Why do animals help raise offspring that aren't their own? A new study by an international team of researchers from Sweden, Canada and the UK shows that fish cooperate to raise another fish's offspring to reduce their own risk of being eaten by a predator.
In an article published yesterday in the journal Nature Ecology and Evolution John Fitzpatrick, a lecturer at Stockholm University, and his colleagues show self interest is what leads to the evolution of complex cooperative societies in African cichlid fishes.
"In some group living animals – like meerkats – a few dominant individuals do all the breeding and receive help in raising their offspring from other members of the group. In birds and mammals, this helping behaviour evolves because the helpers are related to the offspring they are caring for. This wasn't the case in cichlid fishes", says Fitzpatrick, the senior author on the study.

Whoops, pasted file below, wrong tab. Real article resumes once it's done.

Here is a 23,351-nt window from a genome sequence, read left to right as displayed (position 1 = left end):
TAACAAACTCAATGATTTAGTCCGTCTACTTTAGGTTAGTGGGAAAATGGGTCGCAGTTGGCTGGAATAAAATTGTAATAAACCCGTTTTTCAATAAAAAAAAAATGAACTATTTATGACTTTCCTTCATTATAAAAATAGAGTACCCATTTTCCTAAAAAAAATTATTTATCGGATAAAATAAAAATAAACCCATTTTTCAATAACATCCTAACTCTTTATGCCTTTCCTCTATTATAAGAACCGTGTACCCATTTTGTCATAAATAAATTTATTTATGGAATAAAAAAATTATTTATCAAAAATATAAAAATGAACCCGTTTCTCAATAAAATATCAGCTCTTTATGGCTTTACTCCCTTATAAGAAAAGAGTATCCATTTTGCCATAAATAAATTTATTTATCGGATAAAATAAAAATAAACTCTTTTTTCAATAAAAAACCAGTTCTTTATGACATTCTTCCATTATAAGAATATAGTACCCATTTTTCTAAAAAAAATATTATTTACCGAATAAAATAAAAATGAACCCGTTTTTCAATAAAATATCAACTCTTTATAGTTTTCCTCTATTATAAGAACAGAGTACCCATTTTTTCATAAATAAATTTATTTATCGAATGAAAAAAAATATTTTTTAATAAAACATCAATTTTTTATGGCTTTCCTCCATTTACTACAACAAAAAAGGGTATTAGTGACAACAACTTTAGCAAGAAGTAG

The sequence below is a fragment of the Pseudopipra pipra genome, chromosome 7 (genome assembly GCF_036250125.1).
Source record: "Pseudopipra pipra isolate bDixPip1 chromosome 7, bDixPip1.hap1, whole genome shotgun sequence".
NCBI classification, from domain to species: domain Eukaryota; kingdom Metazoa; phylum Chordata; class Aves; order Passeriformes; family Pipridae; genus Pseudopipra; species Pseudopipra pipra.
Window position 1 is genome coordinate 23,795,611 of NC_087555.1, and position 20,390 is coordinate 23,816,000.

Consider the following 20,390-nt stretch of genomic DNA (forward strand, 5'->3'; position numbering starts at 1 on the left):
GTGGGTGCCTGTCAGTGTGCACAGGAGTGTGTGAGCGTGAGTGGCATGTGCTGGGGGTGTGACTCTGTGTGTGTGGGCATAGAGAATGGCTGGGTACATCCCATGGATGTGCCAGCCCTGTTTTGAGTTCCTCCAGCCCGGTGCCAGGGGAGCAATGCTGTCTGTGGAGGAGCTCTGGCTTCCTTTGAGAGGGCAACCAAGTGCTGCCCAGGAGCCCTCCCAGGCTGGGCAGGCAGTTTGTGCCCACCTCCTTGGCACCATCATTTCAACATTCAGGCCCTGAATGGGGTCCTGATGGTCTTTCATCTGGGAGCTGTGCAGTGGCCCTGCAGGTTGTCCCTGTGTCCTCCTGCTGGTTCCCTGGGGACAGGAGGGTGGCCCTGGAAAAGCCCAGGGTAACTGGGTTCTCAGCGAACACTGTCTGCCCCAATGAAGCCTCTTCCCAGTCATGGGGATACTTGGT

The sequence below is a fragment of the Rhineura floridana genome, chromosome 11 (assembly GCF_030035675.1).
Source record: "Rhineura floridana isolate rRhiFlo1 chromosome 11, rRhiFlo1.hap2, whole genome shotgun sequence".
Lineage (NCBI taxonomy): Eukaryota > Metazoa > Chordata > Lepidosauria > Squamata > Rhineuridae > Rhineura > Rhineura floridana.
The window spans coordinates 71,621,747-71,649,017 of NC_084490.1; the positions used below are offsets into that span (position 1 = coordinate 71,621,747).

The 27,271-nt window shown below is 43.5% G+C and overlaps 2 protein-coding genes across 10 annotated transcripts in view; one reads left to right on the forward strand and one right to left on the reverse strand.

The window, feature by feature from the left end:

To determine which behaviours are associated with cooperatively rearing offspring, the researchers examined the behaviours of almost 70 cichlid species living in Lake Tanganyika, Africa.
"Our results show that cichlids followed a different path to cooperation that what we see in other animal groups", explained Sigal Balshine, a Professor at the McMaster University and one of the authors of the article. "For cichlids, living in a group reduces your chances of being eaten by a predator. So it is likely that fear of predators is a driving factor behind the evolution of helping behaviour".
"From an evolutionary standpoint, this is highly interesting", says John Fitzpatrick. "These cichlid fish have found a model where cooperation works because of it is so hard to make it on your own. Basically, it´s cooperation for selfish reasons."
Cooperation in cichlid fish may be different form other species because they have short life spans, which prevents family groups from becoming established.
Explore further: Predators drive social complexity
Cody J. Dey et al. Direct benefits and evolutionary transitions to complex societies, Nature Ecology & Evolution (2017). DOI: 10.1038/s41559-017-0137